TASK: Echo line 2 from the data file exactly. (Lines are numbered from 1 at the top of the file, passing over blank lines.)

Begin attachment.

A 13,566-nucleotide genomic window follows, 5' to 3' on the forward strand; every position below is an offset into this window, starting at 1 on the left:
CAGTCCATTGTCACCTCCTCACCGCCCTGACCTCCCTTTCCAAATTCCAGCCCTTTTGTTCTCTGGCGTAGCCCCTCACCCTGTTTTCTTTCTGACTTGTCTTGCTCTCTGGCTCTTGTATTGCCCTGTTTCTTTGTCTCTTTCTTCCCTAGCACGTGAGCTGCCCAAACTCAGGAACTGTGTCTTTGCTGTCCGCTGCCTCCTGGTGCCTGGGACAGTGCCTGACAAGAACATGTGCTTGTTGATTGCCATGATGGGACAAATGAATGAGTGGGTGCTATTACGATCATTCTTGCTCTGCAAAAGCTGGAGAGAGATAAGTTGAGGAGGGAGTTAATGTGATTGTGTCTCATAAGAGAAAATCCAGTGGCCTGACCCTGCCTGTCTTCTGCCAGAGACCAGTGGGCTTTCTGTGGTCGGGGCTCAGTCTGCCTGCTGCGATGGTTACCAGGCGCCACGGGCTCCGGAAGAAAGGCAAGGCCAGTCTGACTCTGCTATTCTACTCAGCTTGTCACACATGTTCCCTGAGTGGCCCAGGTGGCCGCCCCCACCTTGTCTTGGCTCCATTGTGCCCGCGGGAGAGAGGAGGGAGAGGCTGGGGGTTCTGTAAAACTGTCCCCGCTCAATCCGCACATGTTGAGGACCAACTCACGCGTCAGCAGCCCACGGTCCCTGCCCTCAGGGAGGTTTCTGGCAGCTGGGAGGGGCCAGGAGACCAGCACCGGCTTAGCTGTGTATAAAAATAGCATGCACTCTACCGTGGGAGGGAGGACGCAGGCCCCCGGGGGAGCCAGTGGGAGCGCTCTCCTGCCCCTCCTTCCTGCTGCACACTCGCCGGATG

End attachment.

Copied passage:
CAGTCCATTGTCACCTCCTCACCGCCCTGACCTCCCTTTCCAAATTCCAGCCCTTTTGTTCTCTGGCGTAGCCCCTCACCCTGTTTTCTTTCTGACTTGTCTTGCTCTCTGGCTCTTGTATTGCCCTGTTTCTTTGTCTCTTTCTTCCCTAGCACGTGAGCTGCCCAAACTCAGGAACTGTGTCTTTGCTGTCCGCTGCCTCCTGGTGCCTGGGACAGTGCCTGACAAGAACATGTGCTTGTTGATTGCCATGATGGGACAAATGAATGAGTGGGTGCTATTACGATCATTCTTGCTCTGCAAAAGCTGGAGAGAGATAAGTTGAGGAGGGAGTTAATGTGATTGTGTCTCATAAGAGAAAATCCAGTGGCCTGACCCTGCCTGTCTTCTGCCAGAGACCAGTGGGCTTTCTGTGGTCGGGGCTCAGTCTGCCTGCTGCGATGGTTACCAGGCGCCACGGGCTCCGGAAGAAAGGCAAGGCCAGTCTGACTCTGCTATTCTACTCAGCTTGTCACACATGTTCCCTGAGTGGCCCAGGTGGCCGCCCCCACCTTGTCTTGGCTCCATTGTGCCCGCGGGAGAGAGGAGGGAGAGGCTGGGGGTTCTGTAAAACTGTCCCCGCTCAATCCGCACATGTTGAGGACCAACTCACGCGTCAGCAGCCCACGGTCCCTGCCCTCAGGGAGGTTTCTGGCAGCTGGGAGGGGCCAGGAGACCAGCACCGGCTTAGCTGTGTATAAAAATAGCATGCACTCTACCGTGGGAGGGAGGACGCAGGCCCCCGGGGGAGCCAGTGGGAGCGCTCTCCTGCCCCTCCTTCCTGCTGCACACTCGCCGGATG